Brian McCann is in the stands in a trench coat and glasses waiting for him to cross the line.

  8. billgatesbarber - Oct 18, 2013 at 2:05 PM

    He has one more thing going for him as well. His pitching motion is very deceptive. He doesn’t have a traditional release point, for hitters the ball appears to be coming from right behind Uehara’s ear.

  9. scoutsaysweitersisabust - Oct 18, 2013 at 2:10 PM

    I always was a big fan of Koji. He was a really good player while in Baltimore, and really seemed to enjoy the area. While I certainly wouldn’t trade him back for Davis and Hunter, I was sad to see him go. He was always underrated simply because he does not throw in the high 90s, and people never could get why he was so good. It’s really nice to see him finally getting the recognition that he deserves, even if it has to come while on a division rival.

  10. joestemme - Oct 18, 2013 at 2:24 PM

    Koji’s run is one for the history books.

    And, thanks for pointing out again, how remarkable Pedro’s 2000 season (and several years surrounding it) was. To have stats as a starter that match up with some of the greatest closer seasons ever is still astounding.

    • jarathen - Oct 18, 2013 at 3:24 PM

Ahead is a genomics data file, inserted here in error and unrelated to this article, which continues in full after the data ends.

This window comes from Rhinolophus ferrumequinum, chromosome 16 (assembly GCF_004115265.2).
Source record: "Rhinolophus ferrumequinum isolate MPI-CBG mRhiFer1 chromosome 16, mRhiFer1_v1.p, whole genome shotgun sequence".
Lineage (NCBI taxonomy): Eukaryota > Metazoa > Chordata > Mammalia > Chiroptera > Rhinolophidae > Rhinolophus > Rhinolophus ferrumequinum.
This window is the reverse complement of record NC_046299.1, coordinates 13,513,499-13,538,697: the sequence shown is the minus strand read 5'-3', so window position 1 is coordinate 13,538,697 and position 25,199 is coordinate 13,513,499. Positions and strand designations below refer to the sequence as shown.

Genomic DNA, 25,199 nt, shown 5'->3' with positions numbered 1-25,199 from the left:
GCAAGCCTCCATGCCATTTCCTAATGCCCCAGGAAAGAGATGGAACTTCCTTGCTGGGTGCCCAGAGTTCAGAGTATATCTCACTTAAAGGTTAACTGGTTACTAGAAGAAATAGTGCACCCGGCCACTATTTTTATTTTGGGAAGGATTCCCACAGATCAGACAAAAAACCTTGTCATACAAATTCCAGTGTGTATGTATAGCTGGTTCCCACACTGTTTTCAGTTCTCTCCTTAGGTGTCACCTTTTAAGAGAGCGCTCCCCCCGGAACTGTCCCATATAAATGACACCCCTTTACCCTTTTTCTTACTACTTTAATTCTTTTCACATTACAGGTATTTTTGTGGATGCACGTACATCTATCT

Not to mention how much hitting was going on at the same time. Just astounding.

      • Glenn - Oct 18, 2013 at 6:04 PM

        He put up Koufax numbers in a hitter’s park during the PED/hitter’s era. Sandy pitched in the pitcher’s era in a great pitcher’s park. Pedro was greater than the perfect greatness of Koufax.

  11. jm91rs - Oct 18, 2013 at 2:56 PM

    I realize the dude will probably never be poor, but it’s a shame that at his current age he will never fully cash in on those remarkable numbers with a long contract.

    • coloradogolfcoupons - Oct 18, 2013 at 3:58 PM

      I don’t know…38 used to be ancient, but nutrition, training, and HGH? other things have Mariano pitching at 43, throwing just one pitch. The dude from San Diego …Trevor Hoffman…threw 3 different pitches, slow, slower, slowest, and pitched forever.

      So Uehara, with just a dive-bombing split-change and a show me FB could well pitch into his 40’s. It does remain to be seen if he can get a contract deserving of this great season, but I hope somebody bites. Watching a master of the pitching craft is a great part of the joy of baseball for me

      • frank433 - Oct 18, 2013 at 5:57 PM

        Hoffmann pitched so long that he was drafted in my fantasy baseball league this year.

  12. luisrivasbuttocks - Oct 18, 2013 at 3:15 PM

    Sure read like a Simmons column.

    • jcmeyer10 - Oct 18, 2013 at 3:58 PM

      No, this is more like a [Zach] Lowe column where he uses stats and not movie analogies to prove his point.

      Thanks Craig for these types of article. I hold Lowe in high esteem for his ability to dig deeper than the average writer focusing on narratives.